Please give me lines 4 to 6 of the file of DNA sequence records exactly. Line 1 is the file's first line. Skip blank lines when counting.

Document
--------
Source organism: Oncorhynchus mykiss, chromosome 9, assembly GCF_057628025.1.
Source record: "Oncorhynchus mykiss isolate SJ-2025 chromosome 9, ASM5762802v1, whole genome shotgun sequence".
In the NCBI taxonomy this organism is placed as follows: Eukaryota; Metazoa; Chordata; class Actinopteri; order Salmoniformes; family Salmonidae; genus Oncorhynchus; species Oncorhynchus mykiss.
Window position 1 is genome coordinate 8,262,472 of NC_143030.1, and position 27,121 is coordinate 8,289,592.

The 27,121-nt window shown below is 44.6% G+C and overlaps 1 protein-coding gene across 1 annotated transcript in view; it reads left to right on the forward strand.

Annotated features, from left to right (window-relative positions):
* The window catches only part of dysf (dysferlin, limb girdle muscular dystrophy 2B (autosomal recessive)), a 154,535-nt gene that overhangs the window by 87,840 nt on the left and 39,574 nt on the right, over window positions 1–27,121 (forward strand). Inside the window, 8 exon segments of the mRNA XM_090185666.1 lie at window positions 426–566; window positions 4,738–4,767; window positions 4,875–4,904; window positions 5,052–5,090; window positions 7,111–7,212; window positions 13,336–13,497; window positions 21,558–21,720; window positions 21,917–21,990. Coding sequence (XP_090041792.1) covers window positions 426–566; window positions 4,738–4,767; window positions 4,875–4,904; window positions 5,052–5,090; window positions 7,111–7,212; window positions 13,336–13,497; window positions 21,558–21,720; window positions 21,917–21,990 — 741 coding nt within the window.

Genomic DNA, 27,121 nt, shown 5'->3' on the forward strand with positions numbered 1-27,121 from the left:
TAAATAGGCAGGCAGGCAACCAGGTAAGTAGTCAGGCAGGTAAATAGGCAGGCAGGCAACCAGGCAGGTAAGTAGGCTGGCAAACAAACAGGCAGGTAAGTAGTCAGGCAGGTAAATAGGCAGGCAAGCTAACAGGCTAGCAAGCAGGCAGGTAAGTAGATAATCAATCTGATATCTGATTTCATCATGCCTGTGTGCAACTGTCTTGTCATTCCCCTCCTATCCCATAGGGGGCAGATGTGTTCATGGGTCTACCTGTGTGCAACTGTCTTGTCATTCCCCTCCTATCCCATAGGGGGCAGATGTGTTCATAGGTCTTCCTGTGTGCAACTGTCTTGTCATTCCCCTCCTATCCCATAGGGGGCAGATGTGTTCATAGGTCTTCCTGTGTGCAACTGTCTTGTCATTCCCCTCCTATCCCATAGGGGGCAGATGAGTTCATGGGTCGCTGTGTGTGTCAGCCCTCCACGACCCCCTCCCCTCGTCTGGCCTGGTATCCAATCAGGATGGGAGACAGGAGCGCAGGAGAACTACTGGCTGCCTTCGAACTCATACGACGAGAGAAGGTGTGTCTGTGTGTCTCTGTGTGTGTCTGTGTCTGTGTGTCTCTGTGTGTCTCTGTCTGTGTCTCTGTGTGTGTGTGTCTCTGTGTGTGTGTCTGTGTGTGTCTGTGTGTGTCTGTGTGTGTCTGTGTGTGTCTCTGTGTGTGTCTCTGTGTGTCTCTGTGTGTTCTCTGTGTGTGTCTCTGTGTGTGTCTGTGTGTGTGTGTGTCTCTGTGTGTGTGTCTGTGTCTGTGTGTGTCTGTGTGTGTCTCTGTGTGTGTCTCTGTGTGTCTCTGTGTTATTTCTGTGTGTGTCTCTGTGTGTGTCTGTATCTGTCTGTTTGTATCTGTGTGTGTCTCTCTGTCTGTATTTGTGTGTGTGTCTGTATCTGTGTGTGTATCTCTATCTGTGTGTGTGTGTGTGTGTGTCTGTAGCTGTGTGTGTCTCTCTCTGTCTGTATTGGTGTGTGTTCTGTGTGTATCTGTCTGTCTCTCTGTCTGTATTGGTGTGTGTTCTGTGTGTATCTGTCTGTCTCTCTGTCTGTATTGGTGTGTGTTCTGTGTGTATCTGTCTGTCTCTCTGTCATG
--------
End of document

Window position 1 is genome coordinate 8,262,472 of NC_143030.1, and position 27,121 is coordinate 8,289,592.

The 27,121-nt window shown below is 44.6% G+C and overlaps 1 protein-coding gene across 1 annotated transcript in view; it reads left to right on the forward strand.

Annotated features, from left to right (window-relative positions):